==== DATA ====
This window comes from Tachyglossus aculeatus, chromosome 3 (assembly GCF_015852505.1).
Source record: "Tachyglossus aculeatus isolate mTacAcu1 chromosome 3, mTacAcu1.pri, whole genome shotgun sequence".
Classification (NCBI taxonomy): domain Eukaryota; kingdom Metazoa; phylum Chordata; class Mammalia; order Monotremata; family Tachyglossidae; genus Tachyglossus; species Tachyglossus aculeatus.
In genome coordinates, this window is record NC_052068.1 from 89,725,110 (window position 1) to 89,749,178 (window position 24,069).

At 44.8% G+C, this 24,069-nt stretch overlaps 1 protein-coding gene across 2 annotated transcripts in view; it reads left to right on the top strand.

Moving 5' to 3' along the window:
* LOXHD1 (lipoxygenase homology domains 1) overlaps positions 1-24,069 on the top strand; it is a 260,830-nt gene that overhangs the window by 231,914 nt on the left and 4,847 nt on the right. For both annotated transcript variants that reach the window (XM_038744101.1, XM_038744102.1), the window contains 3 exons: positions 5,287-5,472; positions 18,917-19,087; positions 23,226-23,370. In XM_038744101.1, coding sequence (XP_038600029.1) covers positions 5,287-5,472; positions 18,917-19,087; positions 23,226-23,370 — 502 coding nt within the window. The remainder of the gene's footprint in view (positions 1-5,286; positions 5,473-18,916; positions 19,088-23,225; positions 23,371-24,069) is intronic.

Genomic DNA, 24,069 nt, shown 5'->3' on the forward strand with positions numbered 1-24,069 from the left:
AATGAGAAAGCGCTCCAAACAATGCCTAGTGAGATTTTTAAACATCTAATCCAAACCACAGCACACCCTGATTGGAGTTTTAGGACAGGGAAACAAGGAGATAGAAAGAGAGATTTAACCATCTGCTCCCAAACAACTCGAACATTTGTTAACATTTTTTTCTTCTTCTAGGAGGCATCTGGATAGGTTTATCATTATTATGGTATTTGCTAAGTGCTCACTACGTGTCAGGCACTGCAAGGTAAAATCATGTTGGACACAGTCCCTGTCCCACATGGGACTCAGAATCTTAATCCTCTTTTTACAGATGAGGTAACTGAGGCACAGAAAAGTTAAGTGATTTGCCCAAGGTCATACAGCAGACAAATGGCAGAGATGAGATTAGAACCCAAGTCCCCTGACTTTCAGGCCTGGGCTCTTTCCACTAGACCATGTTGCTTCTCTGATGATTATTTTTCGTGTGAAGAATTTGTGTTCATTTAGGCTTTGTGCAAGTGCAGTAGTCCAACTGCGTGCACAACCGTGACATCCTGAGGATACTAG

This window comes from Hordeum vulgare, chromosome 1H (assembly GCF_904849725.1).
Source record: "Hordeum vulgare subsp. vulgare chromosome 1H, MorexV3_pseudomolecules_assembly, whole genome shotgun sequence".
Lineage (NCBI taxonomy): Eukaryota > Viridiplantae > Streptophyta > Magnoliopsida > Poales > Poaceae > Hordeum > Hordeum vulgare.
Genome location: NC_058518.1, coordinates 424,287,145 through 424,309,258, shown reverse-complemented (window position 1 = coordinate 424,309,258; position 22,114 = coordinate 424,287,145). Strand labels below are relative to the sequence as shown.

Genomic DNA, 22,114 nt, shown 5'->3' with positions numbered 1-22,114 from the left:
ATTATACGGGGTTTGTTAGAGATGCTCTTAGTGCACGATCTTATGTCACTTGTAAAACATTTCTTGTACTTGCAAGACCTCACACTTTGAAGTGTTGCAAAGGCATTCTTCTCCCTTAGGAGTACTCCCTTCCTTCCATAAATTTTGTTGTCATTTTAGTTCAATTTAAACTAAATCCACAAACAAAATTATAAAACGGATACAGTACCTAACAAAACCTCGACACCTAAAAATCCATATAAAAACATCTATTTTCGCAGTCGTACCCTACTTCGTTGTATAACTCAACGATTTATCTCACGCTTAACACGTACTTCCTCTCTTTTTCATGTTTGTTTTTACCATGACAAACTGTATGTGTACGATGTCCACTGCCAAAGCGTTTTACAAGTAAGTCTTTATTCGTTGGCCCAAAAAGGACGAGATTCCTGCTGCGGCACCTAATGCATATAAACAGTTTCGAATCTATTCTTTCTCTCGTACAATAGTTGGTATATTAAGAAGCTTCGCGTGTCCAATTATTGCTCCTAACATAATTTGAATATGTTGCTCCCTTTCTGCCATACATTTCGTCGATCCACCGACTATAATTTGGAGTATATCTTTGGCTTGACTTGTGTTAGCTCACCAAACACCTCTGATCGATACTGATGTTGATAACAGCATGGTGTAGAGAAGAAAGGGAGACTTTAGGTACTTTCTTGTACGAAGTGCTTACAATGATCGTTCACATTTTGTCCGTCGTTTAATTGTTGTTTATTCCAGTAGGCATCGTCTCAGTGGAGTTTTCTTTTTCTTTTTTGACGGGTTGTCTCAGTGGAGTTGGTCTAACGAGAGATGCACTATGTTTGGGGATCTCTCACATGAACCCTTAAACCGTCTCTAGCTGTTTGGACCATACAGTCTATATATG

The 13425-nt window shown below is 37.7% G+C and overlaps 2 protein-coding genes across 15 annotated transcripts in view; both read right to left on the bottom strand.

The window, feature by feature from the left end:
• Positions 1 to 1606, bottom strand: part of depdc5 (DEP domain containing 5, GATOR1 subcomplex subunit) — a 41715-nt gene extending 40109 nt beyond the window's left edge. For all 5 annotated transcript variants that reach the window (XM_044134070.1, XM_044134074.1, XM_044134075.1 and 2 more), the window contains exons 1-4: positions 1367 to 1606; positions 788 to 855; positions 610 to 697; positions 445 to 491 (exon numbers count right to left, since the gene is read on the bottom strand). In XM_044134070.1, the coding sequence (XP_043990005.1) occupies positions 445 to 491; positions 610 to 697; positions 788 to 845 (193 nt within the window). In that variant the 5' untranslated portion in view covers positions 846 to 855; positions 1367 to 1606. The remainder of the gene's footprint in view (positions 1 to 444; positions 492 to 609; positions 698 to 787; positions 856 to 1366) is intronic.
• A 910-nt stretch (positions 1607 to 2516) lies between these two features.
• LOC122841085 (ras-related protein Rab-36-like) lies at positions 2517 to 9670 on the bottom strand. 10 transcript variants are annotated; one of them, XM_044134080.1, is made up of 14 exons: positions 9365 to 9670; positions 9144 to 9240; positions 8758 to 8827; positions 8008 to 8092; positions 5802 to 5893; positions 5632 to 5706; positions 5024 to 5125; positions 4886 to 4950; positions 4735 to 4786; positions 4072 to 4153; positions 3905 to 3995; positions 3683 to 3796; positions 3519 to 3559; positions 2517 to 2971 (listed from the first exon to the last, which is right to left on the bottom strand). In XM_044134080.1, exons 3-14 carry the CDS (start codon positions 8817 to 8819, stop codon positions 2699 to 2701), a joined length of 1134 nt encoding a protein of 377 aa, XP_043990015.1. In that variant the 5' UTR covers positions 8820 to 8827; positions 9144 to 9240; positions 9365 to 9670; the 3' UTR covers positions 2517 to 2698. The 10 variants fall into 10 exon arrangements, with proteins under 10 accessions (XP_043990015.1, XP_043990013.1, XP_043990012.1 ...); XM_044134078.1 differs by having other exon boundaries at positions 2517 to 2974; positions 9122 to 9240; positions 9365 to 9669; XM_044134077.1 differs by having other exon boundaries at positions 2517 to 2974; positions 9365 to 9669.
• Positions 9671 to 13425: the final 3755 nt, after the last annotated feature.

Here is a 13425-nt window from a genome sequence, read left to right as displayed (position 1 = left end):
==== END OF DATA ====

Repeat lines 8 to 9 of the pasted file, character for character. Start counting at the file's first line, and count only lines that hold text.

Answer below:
Genomic DNA, 24,069 nt, shown 5'->3' on the forward strand with positions numbered 1-24,069 from the left:
AATGAGAAAGCGCTCCAAACAATGCCTAGTGAGATTTTTAAACATCTAATCCAAACCACAGCACACCCTGATTGGAGTTTTAGGACAGGGAAACAAGGAGATAGAAAGAGAGATTTAACCATCTGCTCCCAAACAACTCGAACATTTGTTAACATTTTTTTCTTCTTCTAGGAGGCATCTGGATAGGTTTATCATTATTATGGTATTTGCTAAGTGCTCACTACGTGTCAGGCACTGCAAGGTAAAATCATGTTGGACACAGTCCCTGTCCCACATGGGACTCAGAATCTTAATCCTCTTTTTACAGATGAGGTAACTGAGGCACAGAAAAGTTAAGTGATTTGCCCAAGGTCATACAGCAGACAAATGGCAGAGATGAGATTAGAACCCAAGTCCCCTGACTTTCAGGCCTGGGCTCTTTCCACTAGACCATGTTGCTTCTCTGATGATTATTTTTCGTGTGAAGAATTTGTGTTCATTTAGGCTTTGTGCAAGTGCAGTAGTCCAACTGCGTGCACAACCGTGACATCCTGAGGATACTAG